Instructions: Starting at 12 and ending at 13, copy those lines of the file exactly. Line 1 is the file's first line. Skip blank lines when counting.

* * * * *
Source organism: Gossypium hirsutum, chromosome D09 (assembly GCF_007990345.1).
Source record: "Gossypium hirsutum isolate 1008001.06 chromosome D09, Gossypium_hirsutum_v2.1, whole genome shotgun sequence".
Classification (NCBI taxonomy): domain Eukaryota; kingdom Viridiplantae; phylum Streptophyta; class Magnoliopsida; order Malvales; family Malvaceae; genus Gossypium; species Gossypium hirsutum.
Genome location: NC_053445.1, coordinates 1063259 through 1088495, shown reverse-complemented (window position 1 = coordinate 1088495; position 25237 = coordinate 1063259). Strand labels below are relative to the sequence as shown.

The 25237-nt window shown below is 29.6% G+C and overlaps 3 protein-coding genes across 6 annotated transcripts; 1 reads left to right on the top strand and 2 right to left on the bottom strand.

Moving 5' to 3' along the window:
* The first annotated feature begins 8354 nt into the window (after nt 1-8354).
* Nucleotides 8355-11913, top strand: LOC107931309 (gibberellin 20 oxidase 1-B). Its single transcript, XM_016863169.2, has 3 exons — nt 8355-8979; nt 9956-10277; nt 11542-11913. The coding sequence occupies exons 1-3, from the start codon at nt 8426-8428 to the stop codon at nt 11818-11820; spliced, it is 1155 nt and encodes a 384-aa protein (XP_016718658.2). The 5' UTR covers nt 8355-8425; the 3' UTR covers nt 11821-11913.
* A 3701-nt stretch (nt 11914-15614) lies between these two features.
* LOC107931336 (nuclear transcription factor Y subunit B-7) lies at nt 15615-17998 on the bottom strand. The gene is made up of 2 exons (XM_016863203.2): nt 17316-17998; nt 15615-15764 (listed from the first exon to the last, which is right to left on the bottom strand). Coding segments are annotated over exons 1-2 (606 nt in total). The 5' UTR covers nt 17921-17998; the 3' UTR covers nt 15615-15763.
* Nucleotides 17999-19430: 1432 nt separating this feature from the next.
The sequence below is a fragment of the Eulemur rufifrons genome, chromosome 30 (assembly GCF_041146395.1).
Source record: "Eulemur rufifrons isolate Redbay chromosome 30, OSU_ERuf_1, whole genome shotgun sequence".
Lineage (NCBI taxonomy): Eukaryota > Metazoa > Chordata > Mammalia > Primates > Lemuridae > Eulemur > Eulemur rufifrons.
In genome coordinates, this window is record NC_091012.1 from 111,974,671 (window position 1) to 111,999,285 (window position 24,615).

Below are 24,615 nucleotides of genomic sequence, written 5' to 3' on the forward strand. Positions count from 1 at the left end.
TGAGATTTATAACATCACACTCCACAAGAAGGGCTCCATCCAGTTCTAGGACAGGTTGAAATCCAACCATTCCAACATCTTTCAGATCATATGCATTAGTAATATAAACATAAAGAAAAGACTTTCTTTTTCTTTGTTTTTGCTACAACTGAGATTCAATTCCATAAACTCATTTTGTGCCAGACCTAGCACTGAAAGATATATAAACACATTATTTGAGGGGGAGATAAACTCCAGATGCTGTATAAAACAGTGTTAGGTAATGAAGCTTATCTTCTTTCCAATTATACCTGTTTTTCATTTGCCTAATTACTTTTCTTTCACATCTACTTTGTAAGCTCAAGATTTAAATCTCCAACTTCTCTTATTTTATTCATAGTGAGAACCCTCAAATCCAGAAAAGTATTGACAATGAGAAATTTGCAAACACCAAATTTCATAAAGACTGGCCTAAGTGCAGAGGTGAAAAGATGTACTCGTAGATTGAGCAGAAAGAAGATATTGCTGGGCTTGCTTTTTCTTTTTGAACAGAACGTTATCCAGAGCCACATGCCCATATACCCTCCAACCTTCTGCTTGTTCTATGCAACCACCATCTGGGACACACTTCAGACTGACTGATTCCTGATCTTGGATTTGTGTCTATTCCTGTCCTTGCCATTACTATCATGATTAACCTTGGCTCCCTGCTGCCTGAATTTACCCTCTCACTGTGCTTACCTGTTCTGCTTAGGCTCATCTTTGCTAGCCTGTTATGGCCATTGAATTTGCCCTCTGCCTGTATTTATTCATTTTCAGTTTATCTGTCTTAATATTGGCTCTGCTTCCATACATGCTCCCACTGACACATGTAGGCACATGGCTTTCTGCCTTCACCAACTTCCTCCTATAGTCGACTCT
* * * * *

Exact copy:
The sequence below is a fragment of the Eulemur rufifrons genome, chromosome 30 (assembly GCF_041146395.1).
Source record: "Eulemur rufifrons isolate Redbay chromosome 30, OSU_ERuf_1, whole genome shotgun sequence".